Somehow, someway, our children have managed to imbue us with the jolly Christmas spirit, and I’m personally feeling merrier than I have in a long while. As I’ve written in years past, Christmas/Hanukkah/whatever-you-celebrate-in-December, is marketed as joyous, but the twinkling lights can be hard to bear when you’re grieving, or lonely, or just plain grumpy. For me, the past nine years were somewhat dulled, stolen of the season’s sparkle, as the calendar turned to December, and I faced down my brother Howard’s looming absence.
But now I have a full on, walking, talking, singing, counting, tantrum throwing, cuddling, kissing, apologizing, hugging, dancing, cookie decorating toddler.
And she’s obsessed with Santa and his reindeer. And suddenly Honeydew and I have not only cut down and decorated an enormous Charlie Brown tree for our house, we’ve strewn the porch in twinkling lights and added two smaller trees, garland tagged with Christmas cards, AND a wreath to frame the door. In the bathroom, a snowman my aunt Sissy made years ago smiles next to the soap. In Maggie’s room, the tiny tree that stood watch during the Advents of my youth glows on the nightstand. In the kitchen, some of my mother’s Christmas Spode graces the table, and tinsel adorns a few random elk sheds.
Maggie whirls about the house in the kaleidoscope glow of the tree. Howard alternates between beaming and gaping at it all, and tries to eat the sparkling lights. And the dog’s fur. And does eat lots of guacamole. But I digress.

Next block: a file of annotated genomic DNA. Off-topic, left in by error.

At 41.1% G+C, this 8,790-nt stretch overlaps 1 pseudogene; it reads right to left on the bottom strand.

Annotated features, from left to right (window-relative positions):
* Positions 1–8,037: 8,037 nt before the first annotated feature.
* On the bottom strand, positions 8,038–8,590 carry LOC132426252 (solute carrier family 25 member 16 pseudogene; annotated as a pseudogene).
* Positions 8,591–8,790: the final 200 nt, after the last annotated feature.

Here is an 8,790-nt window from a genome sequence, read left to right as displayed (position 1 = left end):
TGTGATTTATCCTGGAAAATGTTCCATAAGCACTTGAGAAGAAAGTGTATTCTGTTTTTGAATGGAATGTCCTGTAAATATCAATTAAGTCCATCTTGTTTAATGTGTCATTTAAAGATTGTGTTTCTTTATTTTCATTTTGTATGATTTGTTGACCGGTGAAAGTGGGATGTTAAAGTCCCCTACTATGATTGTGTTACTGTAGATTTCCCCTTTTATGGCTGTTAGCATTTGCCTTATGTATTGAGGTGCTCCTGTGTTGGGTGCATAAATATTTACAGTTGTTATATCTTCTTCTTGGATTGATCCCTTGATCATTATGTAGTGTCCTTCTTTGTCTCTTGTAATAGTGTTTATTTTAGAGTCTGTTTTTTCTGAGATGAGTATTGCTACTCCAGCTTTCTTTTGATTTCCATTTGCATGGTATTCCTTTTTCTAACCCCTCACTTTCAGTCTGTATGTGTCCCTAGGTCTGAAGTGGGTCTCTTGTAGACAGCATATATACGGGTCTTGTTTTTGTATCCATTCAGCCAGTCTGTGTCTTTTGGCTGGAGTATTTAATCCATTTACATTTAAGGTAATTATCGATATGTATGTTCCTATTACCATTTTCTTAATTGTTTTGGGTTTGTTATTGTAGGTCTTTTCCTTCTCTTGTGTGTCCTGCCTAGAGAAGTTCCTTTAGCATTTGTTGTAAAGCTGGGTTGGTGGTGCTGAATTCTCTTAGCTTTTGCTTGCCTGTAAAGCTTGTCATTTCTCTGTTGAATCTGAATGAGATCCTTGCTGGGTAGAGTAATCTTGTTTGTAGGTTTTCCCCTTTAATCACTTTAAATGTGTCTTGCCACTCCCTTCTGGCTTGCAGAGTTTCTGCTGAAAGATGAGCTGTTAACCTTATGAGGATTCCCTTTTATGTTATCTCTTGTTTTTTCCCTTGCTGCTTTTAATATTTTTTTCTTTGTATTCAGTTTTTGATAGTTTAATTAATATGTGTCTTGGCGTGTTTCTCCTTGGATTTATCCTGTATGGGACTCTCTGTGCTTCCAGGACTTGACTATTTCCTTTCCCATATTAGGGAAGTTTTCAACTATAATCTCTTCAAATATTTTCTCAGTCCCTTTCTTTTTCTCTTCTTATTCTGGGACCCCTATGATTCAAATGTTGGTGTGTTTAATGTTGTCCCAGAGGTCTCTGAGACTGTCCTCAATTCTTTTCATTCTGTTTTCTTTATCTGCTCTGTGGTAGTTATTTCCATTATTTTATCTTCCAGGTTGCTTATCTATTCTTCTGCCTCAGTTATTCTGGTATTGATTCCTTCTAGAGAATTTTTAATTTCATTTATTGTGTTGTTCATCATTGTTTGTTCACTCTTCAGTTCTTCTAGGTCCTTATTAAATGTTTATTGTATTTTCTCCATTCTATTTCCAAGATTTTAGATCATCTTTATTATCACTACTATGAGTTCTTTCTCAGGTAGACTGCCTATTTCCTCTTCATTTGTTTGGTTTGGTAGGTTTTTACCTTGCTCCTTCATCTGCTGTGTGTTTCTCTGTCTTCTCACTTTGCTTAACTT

I know these magical, child fueled Christmases are very few, and it won’t be long before I look back on what sometimes seems to be an endless cycle of waking long before dawn to pour beeswax candles and ornaments under the cover of starlight, and running back and forth from the shop to the house to make hot chocolates, change diapers, kiss boo-boos, and running back out again to attempt to bottle honey with my youngest in the Baby Bjorn — I don’t recommend this procedure, for the record — and the constant labeling and boxing and shipping and printing and interruptions — baby is hungry, toddler needs a book, baby needs a nap, toddler needs a kiss, baby needs to be held, oh wait it’s dinnertime! But there’s still 500 pounds of honey to go! We’ll come back after bedtime and finish, okay? Sigh. Okay.
Yes, all is merry and bright around here. And I am grateful for this season of my life, as exhausting as it is.
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